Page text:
Thursday, July 18, 2013

Getting High

(With a Little Help from My Friends) 

This past weekend was Stage Two of my Summer of 48 hiking extravaganza. I was particularly excited (and nervous) about this 3-day trip because of its increased degree of difficulty over what I’d done on Stage One. This time around I would be “bagging” 22 of the 48 four thousand foot peaks (nearly half!) including ALL the higher summits along the Presidential Ridge. It would be quite an undertaking, to be sure, but I felt confident, based on my results last time out, that I could pull it off. Plus, I’d be spending one of the three days hiking with some friends. What could be better than that!

The “Dynamic Duo”, a.k.a. Dan Ferreira and Amber Ferreira-Cullen,  graciously agreed to join me for Day 2 of this trip which was scheduled to include Zealand Mountain as well as the eastern half of the Pemi Loop - 25 miles and 8 four thousand footers in total. In my mind, it was an “easy run” kind of day compared to the 35 miles I had done the day before and the 18,000 feet of elevation (gain & loss) I’d be doing the following day on the Presi-Traverse! Unfortunately, with the unusually warm weather, the day turned out to be anything but easy!

So, after chowing down on an awesome pre-run breakfast at the Zealand Falls Hut (where I’d stayed the night before) we started chugging up the Twinway to Zealand Mountain. Ultra-Dan and Iron-Amber pulled me along for the first few miles of the climb, as I was just getting my legs (and breakfast) under me. There were some nice views of the notch on the way up Zealand, which was fortunate, because there were absolutely NO views from the summit itself!

The best panorama of the day came just after cresting Guyot and arriving at the Bondcliff Trail.The weather was just gorgeous and the visibility was nearly 80 miles! But, it was really starting to heat up. The run into and out of Bondcliff was incredible and the 360 degree views from West Bond were totally sweet! It was my first time to either one of those two summits without fog messing them up! Just about the time we “re-summitted” Mount Bond, Amber let us know she was already out of water. Uh-Oh!

The “Wonder Twins” shared the remainder of Danny’s water as we cruised back over Guyot and onto the base of South Twin. As we neared the summit, I suddenly became really, really hungry. So, once we hit the top we stopped for a bite to eat. I gladly traded my zip-lock bag full of beef jerky for one of Danny’s double-wide Snickers bars. I devoured that thing in no time flat and Amber did the same to the Jerky. Leaving Danny out of luck, and now, completely out of water!

After “lunch”, Amber decided to chill (literally) on the top of South Twin (before eventually heading down to Galehead Hut) as Danny and I made a bee-line to its northern sibling. The 1.3 mile out and back to North Twin with Danny was super-quick (at around 22 minutes each way) and the .8 mile harrowing decent from South Twin to the Hut took us just 20 minutes. We were flying! I guess Snickers really does satisfy!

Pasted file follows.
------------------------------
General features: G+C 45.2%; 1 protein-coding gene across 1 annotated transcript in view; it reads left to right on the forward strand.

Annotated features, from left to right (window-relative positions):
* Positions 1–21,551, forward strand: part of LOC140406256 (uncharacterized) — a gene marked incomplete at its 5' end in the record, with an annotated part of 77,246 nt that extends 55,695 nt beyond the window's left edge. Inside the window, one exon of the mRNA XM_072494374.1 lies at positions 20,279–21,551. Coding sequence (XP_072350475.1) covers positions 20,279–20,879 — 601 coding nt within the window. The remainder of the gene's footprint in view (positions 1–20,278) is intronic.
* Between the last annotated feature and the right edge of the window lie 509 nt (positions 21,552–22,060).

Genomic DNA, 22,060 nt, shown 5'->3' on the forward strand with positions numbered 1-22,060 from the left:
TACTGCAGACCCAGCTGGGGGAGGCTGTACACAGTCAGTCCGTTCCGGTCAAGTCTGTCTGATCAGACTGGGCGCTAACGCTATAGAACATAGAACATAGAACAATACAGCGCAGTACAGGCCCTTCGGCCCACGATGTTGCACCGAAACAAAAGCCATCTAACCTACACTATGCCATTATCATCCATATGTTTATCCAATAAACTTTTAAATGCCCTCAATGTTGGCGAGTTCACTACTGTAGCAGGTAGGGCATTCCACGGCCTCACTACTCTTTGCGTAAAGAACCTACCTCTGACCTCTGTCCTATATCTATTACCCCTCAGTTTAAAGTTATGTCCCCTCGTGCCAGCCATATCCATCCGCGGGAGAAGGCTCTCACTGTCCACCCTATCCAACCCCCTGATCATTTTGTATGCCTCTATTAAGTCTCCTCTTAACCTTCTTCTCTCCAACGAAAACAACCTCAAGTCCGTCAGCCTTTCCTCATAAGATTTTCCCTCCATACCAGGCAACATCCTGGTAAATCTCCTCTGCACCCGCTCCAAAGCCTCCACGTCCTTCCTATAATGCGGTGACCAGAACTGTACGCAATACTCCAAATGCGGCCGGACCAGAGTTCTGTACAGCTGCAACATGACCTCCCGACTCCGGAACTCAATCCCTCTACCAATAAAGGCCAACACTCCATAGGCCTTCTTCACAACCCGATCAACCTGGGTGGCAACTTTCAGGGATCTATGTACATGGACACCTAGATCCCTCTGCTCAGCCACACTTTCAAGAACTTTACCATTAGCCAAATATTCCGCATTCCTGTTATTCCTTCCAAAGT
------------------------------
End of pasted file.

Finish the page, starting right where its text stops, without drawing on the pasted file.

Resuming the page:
Danny and Amber both decided to “sit-out” the Galehead summit trip – a trip which was a complete waste of time, as usual. You see, Galehead, while being pretty easy to reach from the hut, has absolutely no redeeming qualities whatsoever. At 4024 feet high, it barely qualifies for the 4k club. And its summit is completely treed, so the only way you know you’ve reached the top is when you trip over the pile of rocks in the middle of the woods. Nice! If there was any justice in this world, Mount Clay (5333 feet high with phenomenal views of the Presi Ridge) would be on the 4k list and mountains like Galehead would be booted off!

Anyway, just after Galehead, “Dan-ber” and I parted ways as they headed down the Gale River Trail and I headed up, and down, and up and down the Garfield Ridge Trail. Along the way I ran into a group of teens being lead by a tired and cranky older gentleman who gruffly demanded to know how far it was to the Hut. I reacted the way I usually do when I’m tired, by replying “I dunno” how fast can you hike”? I don’t think he liked my answer too much.

Here’s a helpful hint to all present and future hikers: Don't be the guy who asks fellow hikers (coming from the opposite direction) "How far is it to the Summit, Hut or Trailhead"? Firstly, they are not GPS devices. So, the chances of them knowing EXACTLY where they are on the trail is very small. Secondly, they don't know how fast you hike or how often you take breaks. Finally, it's about the journey NOT the destination. So, embrace the mystery!

the hike up to Garfield was tough, as usual. But the run out on the Garfield Trail was nice. LONG, but nice. After finishing, we met up and drove back to Danny’s car at Zealand Road and by the end of the trip, I was feeling nauseous AND hungry at the same time. Unfortunately, the pizza and french-fries I inhaled for dinner later on didn’t help the situation much. In the end it didn’t matter, as I was asleep by 9:00pm, with my 3:00am Presi wake-up call looming the next day!

The totals for the Day 2 ended up being about 25.5 miles in 9 ¾ hours. So, despite the heat we still averaged 2.6 miles per hour. It was awesome having Dan and Amber’s company for this trip as we must have averaged at least 2.6 laughs per mile - throughout what turned out to be a great day on the trail. However, the word of the day was “Chaffing”.

Note to Self:
For the love of God, wear bike shorts next time!

1 comment:

  1. Haha! Laughs per mile! That IS how we should always measure hikes